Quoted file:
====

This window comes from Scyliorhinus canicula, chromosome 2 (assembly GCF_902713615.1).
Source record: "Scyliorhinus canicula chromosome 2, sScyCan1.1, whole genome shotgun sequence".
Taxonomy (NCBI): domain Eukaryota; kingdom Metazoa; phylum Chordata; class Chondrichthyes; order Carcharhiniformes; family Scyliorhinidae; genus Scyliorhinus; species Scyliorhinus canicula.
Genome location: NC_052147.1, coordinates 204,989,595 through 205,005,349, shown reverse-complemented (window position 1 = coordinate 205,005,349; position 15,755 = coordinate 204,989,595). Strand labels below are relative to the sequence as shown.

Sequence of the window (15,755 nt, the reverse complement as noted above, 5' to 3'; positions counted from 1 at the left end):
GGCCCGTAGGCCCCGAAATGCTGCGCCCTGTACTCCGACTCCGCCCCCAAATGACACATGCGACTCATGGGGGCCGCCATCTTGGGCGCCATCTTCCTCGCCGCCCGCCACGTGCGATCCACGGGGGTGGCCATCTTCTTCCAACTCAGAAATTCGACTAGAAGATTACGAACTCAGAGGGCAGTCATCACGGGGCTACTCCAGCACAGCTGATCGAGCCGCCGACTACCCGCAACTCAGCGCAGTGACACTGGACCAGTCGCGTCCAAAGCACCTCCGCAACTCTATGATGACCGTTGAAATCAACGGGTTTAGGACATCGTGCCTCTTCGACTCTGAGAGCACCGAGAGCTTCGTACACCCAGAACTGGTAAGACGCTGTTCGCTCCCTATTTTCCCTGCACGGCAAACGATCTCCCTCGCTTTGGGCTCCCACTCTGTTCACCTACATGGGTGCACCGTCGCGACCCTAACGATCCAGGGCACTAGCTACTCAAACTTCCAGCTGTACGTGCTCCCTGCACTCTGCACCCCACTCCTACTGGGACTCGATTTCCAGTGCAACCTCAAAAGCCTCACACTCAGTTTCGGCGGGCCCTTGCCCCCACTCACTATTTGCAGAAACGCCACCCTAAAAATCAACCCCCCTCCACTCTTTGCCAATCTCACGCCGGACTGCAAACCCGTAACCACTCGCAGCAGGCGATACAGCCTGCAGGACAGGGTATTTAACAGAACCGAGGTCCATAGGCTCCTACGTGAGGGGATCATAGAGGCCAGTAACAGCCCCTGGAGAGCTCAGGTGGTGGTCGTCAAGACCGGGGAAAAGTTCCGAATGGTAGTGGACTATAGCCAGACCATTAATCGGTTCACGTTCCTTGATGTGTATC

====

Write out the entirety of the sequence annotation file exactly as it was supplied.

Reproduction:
This window comes from Scyliorhinus canicula, chromosome 2 (assembly GCF_902713615.1).
Source record: "Scyliorhinus canicula chromosome 2, sScyCan1.1, whole genome shotgun sequence".
Taxonomy (NCBI): domain Eukaryota; kingdom Metazoa; phylum Chordata; class Chondrichthyes; order Carcharhiniformes; family Scyliorhinidae; genus Scyliorhinus; species Scyliorhinus canicula.
Genome location: NC_052147.1, coordinates 204,989,595 through 205,005,349, shown reverse-complemented (window position 1 = coordinate 205,005,349; position 15,755 = coordinate 204,989,595). Strand labels below are relative to the sequence as shown.

Sequence of the window (15,755 nt, the reverse complement as noted above, 5' to 3'; positions counted from 1 at the left end):
GGCCCGTAGGCCCCGAAATGCTGCGCCCTGTACTCCGACTCCGCCCCCAAATGACACATGCGACTCATGGGGGCCGCCATCTTGGGCGCCATCTTCCTCGCCGCCCGCCACGTGCGATCCACGGGGGTGGCCATCTTCTTCCAACTCAGAAATTCGACTAGAAGATTACGAACTCAGAGGGCAGTCATCACGGGGCTACTCCAGCACAGCTGATCGAGCCGCCGACTACCCGCAACTCAGCGCAGTGACACTGGACCAGTCGCGTCCAAAGCACCTCCGCAACTCTATGATGACCGTTGAAATCAACGGGTTTAGGACATCGTGCCTCTTCGACTCTGAGAGCACCGAGAGCTTCGTACACCCAGAACTGGTAAGACGCTGTTCGCTCCCTATTTTCCCTGCACGGCAAACGATCTCCCTCGCTTTGGGCTCCCACTCTGTTCACCTACATGGGTGCACCGTCGCGACCCTAACGATCCAGGGCACTAGCTACTCAAACTTCCAGCTGTACGTGCTCCCTGCACTCTGCACCCCACTCCTACTGGGACTCGATTTCCAGTGCAACCTCAAAAGCCTCACACTCAGTTTCGGCGGGCCCTTGCCCCCACTCACTATTTGCAGAAACGCCACCCTAAAAATCAACCCCCCTCCACTCTTTGCCAATCTCACGCCGGACTGCAAACCCGTAACCACTCGCAGCAGGCGATACAGCCTGCAGGACAGGGTATTTAACAGAACCGAGGTCCATAGGCTCCTACGTGAGGGGATCATAGAGGCCAGTAACAGCCCCTGGAGAGCTCAGGTGGTGGTCGTCAAGACCGGGGAAAAGTTCCGAATGGTAGTGGACTATAGCCAGACCATTAATCGGTTCACGTTCCTTGATGTGTATC